India counts

Mohan Lavi | Updated on January 24, 2018 Published on July 07, 2015


We need fresh, desi accounting standards

Accounting standards can be either rule-based or principle-based. US GAAP shone as an example of the former and International Accounting Standards (renamed IFRS and authored by the International Accounting Standards Board, or IASB) represented the latter. But is virtually impossible to prescribe rules for every type of business transaction — Enron and other accounting accidents demonstrated the gaps in US GAAP.

The problem with principle-based standards is that there can be no one-size-fits-all principle that can be laid down which weakens the Standard. The IASB seemed to have hit upon an international jugaad solution — principle based standards with some rules thrown in. IFRS-115 – Revenue from Contracts with Customers radically altered the model for recognition of revenue.

Entities to whom the Standard was applicable asked for time as they felt that applying the new revenue recognition norms would need take a hard look at all contracts that yielded revenue. US GAAP deferred the application of the Standard by a year; IFRS reluctantly deferred it by a year while India decided to defer the decision to defer it!

Diluted roadmap

India has always “followed” International Accounting Standards in prescribing Standards for the country. Post IFRS, India decided to go for a conversion strategy instead of embracing IFRS lock, stock and barrel. The Ministry of Corporate Affairs (MCA) took more than half a decade to finalise and announce a road-map for transitioning to IFRS. As per the road-map, converting to Ind AS is applicable only for a few companies and in instalments but is not applicable to banks, insurance companies and non-banking financial companies, probably because it is felt that these would feel the heat of the accounting standards on financial instruments.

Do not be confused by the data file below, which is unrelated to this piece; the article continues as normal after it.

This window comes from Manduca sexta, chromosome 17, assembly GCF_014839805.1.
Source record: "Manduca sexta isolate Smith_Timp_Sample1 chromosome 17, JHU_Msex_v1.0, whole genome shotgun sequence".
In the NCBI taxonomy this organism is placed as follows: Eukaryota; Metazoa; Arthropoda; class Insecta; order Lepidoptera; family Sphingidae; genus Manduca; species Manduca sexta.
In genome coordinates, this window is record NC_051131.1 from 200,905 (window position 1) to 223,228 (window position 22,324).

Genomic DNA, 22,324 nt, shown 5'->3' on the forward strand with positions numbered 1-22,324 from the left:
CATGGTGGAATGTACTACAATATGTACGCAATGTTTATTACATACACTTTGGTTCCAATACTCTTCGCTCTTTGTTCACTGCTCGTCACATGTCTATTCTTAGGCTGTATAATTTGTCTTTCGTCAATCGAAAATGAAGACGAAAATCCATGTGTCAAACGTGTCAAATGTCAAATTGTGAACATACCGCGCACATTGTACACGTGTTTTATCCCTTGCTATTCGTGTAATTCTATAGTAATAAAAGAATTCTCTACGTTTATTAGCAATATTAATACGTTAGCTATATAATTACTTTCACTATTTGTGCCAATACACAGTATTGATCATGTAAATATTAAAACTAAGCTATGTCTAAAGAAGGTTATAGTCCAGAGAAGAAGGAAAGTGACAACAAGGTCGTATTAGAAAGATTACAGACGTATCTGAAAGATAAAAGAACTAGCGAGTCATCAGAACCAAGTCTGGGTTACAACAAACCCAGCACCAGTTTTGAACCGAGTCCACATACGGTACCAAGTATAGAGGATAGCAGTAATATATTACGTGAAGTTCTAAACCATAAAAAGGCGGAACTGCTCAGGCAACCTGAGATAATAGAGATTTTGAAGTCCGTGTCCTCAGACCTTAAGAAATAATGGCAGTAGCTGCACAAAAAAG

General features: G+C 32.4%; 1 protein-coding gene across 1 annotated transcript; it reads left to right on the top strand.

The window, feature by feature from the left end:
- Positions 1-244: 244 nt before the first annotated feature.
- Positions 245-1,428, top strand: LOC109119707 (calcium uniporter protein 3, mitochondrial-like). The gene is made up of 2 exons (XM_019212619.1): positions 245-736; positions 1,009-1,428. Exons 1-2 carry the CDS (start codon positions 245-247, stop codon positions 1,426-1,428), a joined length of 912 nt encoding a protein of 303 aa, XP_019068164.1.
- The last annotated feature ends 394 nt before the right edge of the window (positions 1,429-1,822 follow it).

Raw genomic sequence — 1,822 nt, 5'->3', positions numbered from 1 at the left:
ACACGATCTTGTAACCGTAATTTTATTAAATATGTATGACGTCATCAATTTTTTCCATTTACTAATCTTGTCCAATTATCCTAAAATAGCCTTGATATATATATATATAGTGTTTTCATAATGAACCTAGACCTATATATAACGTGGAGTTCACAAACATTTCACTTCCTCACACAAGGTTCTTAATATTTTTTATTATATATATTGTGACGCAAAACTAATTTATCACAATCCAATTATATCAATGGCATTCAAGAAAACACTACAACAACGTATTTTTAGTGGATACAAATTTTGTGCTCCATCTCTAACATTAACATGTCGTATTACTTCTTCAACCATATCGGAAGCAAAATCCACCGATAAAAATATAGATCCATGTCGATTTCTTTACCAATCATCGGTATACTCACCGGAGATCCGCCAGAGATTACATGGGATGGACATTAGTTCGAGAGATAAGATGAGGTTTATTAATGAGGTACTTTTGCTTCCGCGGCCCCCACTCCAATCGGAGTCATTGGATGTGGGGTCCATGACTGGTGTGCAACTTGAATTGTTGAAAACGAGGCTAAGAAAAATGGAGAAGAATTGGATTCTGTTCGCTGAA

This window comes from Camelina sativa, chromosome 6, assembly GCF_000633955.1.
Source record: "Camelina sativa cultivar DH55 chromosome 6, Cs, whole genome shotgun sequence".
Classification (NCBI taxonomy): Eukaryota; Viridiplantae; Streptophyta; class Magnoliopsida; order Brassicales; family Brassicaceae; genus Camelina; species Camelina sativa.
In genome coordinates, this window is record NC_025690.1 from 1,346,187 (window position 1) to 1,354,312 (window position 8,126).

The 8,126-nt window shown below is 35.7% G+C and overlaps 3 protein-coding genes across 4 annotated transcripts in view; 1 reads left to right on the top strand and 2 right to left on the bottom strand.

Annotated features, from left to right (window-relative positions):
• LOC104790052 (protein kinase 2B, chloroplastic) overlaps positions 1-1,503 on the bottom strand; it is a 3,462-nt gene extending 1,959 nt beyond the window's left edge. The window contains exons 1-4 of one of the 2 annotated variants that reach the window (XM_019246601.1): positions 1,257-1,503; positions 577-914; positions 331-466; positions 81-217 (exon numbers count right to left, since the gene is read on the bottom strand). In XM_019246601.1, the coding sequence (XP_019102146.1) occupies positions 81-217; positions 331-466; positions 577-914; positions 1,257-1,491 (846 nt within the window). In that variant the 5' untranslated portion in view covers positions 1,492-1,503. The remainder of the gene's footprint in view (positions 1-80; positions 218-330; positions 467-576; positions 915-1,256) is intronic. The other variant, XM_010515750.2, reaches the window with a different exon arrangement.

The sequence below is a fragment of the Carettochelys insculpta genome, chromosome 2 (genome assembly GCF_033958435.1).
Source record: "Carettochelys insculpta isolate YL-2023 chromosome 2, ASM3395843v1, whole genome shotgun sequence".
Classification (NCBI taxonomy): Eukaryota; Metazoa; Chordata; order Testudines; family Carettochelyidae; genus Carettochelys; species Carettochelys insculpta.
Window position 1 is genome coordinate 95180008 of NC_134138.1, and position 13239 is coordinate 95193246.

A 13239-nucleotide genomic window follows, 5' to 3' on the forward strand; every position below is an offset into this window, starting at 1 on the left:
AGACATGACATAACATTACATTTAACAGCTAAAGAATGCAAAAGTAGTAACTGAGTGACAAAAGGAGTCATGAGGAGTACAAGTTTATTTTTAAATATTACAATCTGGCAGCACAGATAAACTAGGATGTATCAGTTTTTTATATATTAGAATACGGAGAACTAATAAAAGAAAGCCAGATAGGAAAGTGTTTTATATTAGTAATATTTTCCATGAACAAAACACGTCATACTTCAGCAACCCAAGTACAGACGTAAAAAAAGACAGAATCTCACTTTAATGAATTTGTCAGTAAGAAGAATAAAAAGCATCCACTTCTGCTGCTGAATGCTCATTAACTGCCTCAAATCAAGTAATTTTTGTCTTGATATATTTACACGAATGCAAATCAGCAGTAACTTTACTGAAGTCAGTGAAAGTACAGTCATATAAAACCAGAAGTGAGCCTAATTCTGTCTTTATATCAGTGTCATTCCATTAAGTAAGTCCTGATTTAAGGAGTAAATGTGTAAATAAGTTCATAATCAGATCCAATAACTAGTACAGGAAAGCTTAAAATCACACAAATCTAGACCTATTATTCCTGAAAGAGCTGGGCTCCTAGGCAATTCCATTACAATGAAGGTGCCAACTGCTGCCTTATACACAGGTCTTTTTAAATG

This mollycoddling should be stopped and the regulators should realise that one cannot be bone-dry after getting into water.

It is advertised that presenting financial statements in IFRS would enable companies to access capital at low rates in international markets. This would mean converting to full-blown IFRS and not the desi version.

The list of Indian companies who have listed abroad as on date is not too long.

Like the Chinese regulators, the Securities and Exchange Board of India (SEBI) appears to be taking steps to lure companies including startups to list in India. SEBI already provides an option to companies to present their financial statements in IFRS. Ind AS would thus be only another variety of accounting standards.

Make in India standards

Given this background, it is now time to ‘Make in India’ accounting standards. Reading any IFRS standard requires time, patience and effort since the standards keep cross-referencing paragraph numbers within the Standard and with other standards too.

The Institute of Chartered Accountants of India can simplify these standards without diluting their recognition and measurement norms. It is also observed that the Illustrative Examples (IE’s) given in IFRS Standards have also found their way into the Indian standards.

It is imperative that the IEs should be based on Indian case studies. Users of accounting standards would easily relate to a Standard that talks of Ludhiana instead of London.

The writer is a chartered accountant

Published on July 07, 2015

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